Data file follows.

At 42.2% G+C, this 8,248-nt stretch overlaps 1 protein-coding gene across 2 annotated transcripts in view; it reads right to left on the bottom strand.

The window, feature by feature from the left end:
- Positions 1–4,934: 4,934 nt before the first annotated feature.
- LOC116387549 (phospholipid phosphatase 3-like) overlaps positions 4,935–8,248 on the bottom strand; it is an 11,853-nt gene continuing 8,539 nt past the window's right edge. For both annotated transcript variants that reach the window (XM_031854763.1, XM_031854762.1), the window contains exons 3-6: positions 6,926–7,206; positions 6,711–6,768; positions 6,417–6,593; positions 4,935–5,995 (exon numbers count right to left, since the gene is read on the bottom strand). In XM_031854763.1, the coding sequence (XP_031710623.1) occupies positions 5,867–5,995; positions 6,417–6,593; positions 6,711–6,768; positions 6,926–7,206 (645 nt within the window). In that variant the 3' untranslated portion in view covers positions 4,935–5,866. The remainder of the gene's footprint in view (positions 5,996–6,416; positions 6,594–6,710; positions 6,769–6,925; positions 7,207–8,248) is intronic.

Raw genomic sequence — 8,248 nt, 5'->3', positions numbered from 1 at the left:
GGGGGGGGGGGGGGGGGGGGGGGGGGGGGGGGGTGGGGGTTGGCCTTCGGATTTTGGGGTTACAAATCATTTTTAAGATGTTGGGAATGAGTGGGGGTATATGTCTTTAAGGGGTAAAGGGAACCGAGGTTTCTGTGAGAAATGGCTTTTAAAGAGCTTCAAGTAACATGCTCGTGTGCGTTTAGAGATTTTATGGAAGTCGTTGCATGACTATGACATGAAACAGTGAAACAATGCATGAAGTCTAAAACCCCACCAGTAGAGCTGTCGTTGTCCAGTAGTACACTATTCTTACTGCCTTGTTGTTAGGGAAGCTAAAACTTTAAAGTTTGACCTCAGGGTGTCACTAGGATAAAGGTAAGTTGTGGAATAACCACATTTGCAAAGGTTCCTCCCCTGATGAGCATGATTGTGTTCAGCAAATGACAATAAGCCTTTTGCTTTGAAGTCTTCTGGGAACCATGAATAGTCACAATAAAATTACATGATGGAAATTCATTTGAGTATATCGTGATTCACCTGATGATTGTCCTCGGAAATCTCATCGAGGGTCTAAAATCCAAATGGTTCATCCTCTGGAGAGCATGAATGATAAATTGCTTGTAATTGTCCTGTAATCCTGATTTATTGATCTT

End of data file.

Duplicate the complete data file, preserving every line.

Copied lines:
At 42.2% G+C, this 8,248-nt stretch overlaps 1 protein-coding gene across 2 annotated transcripts in view; it reads right to left on the bottom strand.

The window, feature by feature from the left end:
- Positions 1–4,934: 4,934 nt before the first annotated feature.
- LOC116387549 (phospholipid phosphatase 3-like) overlaps positions 4,935–8,248 on the bottom strand; it is an 11,853-nt gene continuing 8,539 nt past the window's right edge. For both annotated transcript variants that reach the window (XM_031854763.1, XM_031854762.1), the window contains exons 3-6: positions 6,926–7,206; positions 6,711–6,768; positions 6,417–6,593; positions 4,935–5,995 (exon numbers count right to left, since the gene is read on the bottom strand). In XM_031854763.1, the coding sequence (XP_031710623.1) occupies positions 5,867–5,995; positions 6,417–6,593; positions 6,711–6,768; positions 6,926–7,206 (645 nt within the window). In that variant the 3' untranslated portion in view covers positions 4,935–5,866. The remainder of the gene's footprint in view (positions 5,996–6,416; positions 6,594–6,710; positions 6,769–6,925; positions 7,207–8,248) is intronic.

Raw genomic sequence — 8,248 nt, 5'->3', positions numbered from 1 at the left:
GGGGGGGGGGGGGGGGGGGGGGGGGGGGGGGGGTGGGGGTTGGCCTTCGGATTTTGGGGTTACAAATCATTTTTAAGATGTTGGGAATGAGTGGGGGTATATGTCTTTAAGGGGTAAAGGGAACCGAGGTTTCTGTGAGAAATGGCTTTTAAAGAGCTTCAAGTAACATGCTCGTGTGCGTTTAGAGATTTTATGGAAGTCGTTGCATGACTATGACATGAAACAGTGAAACAATGCATGAAGTCTAAAACCCCACCAGTAGAGCTGTCGTTGTCCAGTAGTACACTATTCTTACTGCCTTGTTGTTAGGGAAGCTAAAACTTTAAAGTTTGACCTCAGGGTGTCACTAGGATAAAGGTAAGTTGTGGAATAACCACATTTGCAAAGGTTCCTCCCCTGATGAGCATGATTGTGTTCAGCAAATGACAATAAGCCTTTTGCTTTGAAGTCTTCTGGGAACCATGAATAGTCACAATAAAATTACATGATGGAAATTCATTTGAGTATATCGTGATTCACCTGATGATTGTCCTCGGAAATCTCATCGAGGGTCTAAAATCCAAATGGTTCATCCTCTGGAGAGCATGAATGATAAATTGCTTGTAATTGTCCTGTAATCCTGATTTATTGATCTT